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Sustainable Aviation Fuel Coalition

Latest News|Published 11 November 2022

Qantas has joined forces with five large companies in Australia to show the demand that exists for a local sustainable aviation fuel (SAF) industry in Australia by preferencing it as a way to reduce their carbon emissions.

The national carrier today launched the Sustainable Aviation Fuel Coalition (SAF Coalition) program, with Australia Post, Boston Consulting Group, KPMG Australia, Macquarie Group and Woodside Energy signing on as foundation members.

Members will pay a premium to reduce around 900 tonnes of their air carbon emissions each year by contributing to the incremental cost of SAF rather than using traditional carbon offsets. By doing so, they send a clear message that there is significant demand for SAF, the key driver towards decarbonisation of the aviation industry.

The Coalition will initially contribute to the incremental cost of up to 10 million litres of SAF sourced by Qantas at London’s Heathrow Airport, which represents around 15 per cent of the fuel Qantas ordinarily consumes on flights out of London, and from 2025 to a further 20 million litres each year sourced out of Los Angeles and San Francisco.

Qantas is currently in negotiations with a number of offshore suppliers to source additional supplies of SAF, which is in high demand globally and which the national carrier would prefer to source domestically.

Together with Airbus, Qantas committed in JuneOpens external site in a new window to invest up to US$200 million to get a local SAF industry off the ground, including equity funding for new feedstock and refining projects.

The foundation members will also receive enhanced reporting on the emissions from their flying activity and employees will get fast-tracked access to Qantas Frequent Flyer’s Green Tier program.

Qantas will continue discussions with a number of other companies looking to join the Coalition.

Qantas Group CEO Alan Joyce said the strong demand for SAF from corporate Australia is a key step towards the development of a local biofuels industry.

“Air travel is a crucial part of doing business for many companies.  Companies need to travel to meet customers, suppliers and partners, but they also want to reduce their impact on the environment. SAF is a great way to do that,” Mr Joyce said.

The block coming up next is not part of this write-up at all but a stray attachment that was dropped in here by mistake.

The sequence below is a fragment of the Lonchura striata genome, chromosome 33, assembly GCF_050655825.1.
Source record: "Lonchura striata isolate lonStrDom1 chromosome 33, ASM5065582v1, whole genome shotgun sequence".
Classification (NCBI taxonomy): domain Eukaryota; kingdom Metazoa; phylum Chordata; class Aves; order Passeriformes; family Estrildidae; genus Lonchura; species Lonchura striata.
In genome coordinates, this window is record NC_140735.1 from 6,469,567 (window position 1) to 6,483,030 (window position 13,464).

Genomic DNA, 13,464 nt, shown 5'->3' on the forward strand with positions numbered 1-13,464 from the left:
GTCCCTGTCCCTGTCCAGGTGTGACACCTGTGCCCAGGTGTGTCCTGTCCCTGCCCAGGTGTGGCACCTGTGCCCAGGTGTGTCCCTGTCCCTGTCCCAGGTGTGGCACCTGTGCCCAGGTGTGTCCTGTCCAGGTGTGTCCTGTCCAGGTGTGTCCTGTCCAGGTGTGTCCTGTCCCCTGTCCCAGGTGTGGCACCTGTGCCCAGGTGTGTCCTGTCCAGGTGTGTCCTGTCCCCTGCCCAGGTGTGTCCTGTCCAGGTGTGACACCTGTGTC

“The demand for SAF has never been higher but supply is lagging well behind, particularly without a local industry in Australia, and that’s keeping prices several times more expensive than traditional jet kerosene.

“The more leading corporates that join our program/coalition the more feasible a local industry becomes and the more cost effective the fuel becomes.”

SAF is produced from certified bio feedstock, including used cooking oil, energy crops, forestry residues, animal tallow and other waste products. It is blended with normal jet fuel and produces up to 80 per cent less emissions on a life cycle basis when compared with traditional jet kerosene.

The Qantas Group has committed to using 10 per cent SAF in its overall fuel mix by 2030 and approximately 60 per cent by 2050.

The SAF Coalition will extend Qantas’ existing corporate offsetting program, Future Planet, which enables companies to offset emissions through certified, high quality projects in Australia and overseas.

The Qantas Group’s commitment to sustainability:
  • Qantas was the second airline in the world to commit to net zero emissions by 2050
  • The Qantas Group Climate Action Plan released in March 2022, commits the airline group to an interim target of 25 per cent emissions reduction by 2030
  • As part of its fleet replacement program announced in May, the Qantas Group confirmed purchase rights for up to 134 A321XLR and A220 aircraft, which will reduce emissions by at least 15 per cent if running on traditional fossil fuels
  • Jetstar’s first A321LR, which arrived in August, burned 25 per cent less fuel (the equivalent of two tonnes) on its first commercial flight from Melbourne to Cairns than the older aircraft it replaces
  • The Qantas Group’s landmark Project Sunrise program, which will use A350s to travel non-stop initially between Sydney and London and Sydney and New York, will be carbon neutral from day one
  • Qantas’ Fly Carbon Neutral program is one of the largest airline offsetting program in the world, with a focus on high integrity projects in Australia and overseas. Around 10 per cent of passengers “tick the box” to offset flights. Offsetting is a key tool in Qantas’ decarbonisation efforts, particularly while alternative aircraft propulsion technology (eg electric) is still many years away
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